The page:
Resonances of neoconservatism

Solomon, T. (2013) Resonances of neoconservatism. Cooperation and Conflict, 48(1), pp. 100-121. (doi: 10.1177/0010836712461622)

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Since 2003, scholars and pundits alike have vigorously debated the role of neoconservatism in the run-up to the US invasion of Iraq. Few, however, have examined the power of neoconservatism in terms of its resonance on an affective level. To more fully understand the influence that neoconservatism has had in recent US foreign policy debates, this article argues that scholarly analyses should also examine what could be termed its discursive efficacy. Neoconservatism incorporates many images and symbols of what many Americans would consider as being ‘American’, and the affective force of this discourse is vital in understanding its resonance with audiences. Employing insights from psychoanalytic theory, this article argues that a critically under-examined aspect of neoconservatism’s varying influence on US foreign policy debates is found in the kinds of identifications that it offers audiences. The article, in this sense, contributes to the growing literature on neoconservatism, and raises the under-explored issue of resonance for the study of security discourses.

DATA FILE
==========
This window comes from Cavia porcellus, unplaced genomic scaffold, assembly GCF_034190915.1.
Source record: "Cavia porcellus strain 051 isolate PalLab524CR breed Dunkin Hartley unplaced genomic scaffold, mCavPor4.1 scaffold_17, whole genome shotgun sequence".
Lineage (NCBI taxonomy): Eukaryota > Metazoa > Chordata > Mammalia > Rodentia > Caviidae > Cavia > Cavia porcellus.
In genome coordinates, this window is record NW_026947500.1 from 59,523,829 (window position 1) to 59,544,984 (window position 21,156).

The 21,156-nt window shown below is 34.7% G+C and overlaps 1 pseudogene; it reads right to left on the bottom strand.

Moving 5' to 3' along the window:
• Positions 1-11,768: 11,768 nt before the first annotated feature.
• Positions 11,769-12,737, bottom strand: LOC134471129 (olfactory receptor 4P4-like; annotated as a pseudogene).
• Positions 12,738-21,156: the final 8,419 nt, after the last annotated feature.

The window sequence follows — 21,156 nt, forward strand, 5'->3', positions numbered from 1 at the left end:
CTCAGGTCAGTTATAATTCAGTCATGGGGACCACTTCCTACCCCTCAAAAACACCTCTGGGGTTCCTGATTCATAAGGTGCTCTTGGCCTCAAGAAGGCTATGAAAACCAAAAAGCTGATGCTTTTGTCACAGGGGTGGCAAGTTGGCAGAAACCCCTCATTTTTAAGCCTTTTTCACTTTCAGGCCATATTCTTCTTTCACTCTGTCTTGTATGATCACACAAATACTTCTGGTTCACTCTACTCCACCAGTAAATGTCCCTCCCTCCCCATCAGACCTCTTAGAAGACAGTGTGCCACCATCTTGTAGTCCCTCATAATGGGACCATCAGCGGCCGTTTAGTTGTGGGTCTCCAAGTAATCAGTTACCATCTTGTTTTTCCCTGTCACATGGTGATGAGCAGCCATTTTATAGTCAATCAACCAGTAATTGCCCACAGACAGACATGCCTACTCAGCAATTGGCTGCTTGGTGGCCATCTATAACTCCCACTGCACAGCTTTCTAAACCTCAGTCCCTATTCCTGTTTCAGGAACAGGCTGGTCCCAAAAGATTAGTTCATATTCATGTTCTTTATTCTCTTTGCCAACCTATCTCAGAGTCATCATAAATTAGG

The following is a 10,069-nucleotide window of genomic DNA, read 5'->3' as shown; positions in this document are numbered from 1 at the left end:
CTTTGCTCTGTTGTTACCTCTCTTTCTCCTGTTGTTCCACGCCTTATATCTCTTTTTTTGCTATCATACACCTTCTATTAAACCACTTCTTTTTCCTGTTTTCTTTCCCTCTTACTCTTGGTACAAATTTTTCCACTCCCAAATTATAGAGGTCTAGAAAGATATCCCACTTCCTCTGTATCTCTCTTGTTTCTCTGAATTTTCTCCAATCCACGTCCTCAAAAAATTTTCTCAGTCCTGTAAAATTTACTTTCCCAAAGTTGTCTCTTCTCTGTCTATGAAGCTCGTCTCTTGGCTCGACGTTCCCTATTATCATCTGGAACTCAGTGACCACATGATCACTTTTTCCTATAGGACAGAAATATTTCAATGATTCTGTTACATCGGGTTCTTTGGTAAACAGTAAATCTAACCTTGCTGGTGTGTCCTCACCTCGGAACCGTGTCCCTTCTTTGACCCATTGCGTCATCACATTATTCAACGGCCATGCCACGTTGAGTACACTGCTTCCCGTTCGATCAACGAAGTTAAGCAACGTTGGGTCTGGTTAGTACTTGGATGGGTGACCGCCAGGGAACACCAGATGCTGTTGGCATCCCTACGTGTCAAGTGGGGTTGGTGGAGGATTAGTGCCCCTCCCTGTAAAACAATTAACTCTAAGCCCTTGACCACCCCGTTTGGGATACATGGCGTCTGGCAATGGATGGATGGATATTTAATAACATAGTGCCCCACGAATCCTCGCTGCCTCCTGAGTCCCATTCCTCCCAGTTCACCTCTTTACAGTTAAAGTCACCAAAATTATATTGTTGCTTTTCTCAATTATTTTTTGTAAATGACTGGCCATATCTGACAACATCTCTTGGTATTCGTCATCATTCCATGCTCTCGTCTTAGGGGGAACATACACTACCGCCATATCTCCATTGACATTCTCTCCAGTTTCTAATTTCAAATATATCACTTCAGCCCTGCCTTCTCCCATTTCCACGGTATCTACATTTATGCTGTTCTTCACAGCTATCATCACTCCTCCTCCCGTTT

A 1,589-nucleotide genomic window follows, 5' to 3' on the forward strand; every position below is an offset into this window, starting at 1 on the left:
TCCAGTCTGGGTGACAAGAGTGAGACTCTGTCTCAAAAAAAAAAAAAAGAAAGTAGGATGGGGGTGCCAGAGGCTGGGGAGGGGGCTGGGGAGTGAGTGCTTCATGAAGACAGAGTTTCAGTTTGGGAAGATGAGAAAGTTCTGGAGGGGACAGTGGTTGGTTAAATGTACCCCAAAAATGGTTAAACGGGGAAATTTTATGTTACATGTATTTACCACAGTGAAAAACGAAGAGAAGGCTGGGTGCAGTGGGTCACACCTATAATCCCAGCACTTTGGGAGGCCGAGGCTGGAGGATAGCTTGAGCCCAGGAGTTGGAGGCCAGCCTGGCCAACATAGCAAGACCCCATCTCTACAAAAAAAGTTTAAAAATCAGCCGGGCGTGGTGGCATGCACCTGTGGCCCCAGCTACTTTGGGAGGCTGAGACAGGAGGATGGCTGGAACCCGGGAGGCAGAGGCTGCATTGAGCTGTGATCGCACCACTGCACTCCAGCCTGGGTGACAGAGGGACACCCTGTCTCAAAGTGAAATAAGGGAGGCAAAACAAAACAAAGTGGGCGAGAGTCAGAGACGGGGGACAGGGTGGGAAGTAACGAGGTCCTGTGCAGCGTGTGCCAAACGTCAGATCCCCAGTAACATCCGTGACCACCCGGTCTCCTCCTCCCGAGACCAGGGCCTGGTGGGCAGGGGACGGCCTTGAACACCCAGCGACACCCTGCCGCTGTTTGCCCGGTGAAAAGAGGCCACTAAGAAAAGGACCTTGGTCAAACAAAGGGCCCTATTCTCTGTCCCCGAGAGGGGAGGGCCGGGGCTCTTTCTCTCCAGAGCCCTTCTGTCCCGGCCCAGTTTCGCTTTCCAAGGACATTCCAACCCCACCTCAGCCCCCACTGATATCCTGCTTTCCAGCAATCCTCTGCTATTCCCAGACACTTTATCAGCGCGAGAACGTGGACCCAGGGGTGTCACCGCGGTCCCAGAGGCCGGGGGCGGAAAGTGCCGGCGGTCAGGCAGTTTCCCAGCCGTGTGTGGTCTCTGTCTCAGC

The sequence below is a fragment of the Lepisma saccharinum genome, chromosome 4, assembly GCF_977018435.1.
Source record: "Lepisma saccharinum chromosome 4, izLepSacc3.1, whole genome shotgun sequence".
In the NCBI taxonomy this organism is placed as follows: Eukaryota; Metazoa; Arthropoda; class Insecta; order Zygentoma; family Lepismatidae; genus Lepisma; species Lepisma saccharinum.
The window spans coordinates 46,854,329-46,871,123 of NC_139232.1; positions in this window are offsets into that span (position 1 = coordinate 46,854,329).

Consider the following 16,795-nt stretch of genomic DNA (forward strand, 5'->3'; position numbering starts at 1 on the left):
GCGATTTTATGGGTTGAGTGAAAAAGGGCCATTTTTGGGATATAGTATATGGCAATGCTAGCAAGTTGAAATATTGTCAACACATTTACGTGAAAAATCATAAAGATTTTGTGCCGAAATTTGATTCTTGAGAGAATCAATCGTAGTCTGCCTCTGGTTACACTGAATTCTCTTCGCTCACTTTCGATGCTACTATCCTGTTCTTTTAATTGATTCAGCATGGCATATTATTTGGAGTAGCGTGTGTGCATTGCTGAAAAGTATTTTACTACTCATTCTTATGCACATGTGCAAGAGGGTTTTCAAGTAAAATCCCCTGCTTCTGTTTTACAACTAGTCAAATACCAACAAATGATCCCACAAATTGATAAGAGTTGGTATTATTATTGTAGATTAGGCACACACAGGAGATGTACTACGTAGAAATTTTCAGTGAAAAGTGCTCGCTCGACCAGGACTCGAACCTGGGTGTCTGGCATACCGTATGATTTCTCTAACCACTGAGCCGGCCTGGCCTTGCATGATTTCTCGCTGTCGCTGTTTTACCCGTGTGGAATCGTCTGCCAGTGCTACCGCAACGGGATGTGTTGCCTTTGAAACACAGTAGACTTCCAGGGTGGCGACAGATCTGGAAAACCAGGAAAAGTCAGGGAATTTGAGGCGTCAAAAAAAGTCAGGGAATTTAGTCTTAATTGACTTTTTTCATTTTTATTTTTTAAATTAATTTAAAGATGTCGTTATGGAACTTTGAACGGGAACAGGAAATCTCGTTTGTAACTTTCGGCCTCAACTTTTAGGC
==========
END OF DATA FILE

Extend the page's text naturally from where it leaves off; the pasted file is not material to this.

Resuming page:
Item Type:Articles
Glasgow Author(s) Enlighten ID:Solomon, Dr Ty
Authors: Solomon, T.
College/School:College of Social Sciences > School of Social and Political Sciences > Politics
Journal Name:Cooperation and Conflict
Publisher:SAGE Publications
ISSN (Online):1460-3691

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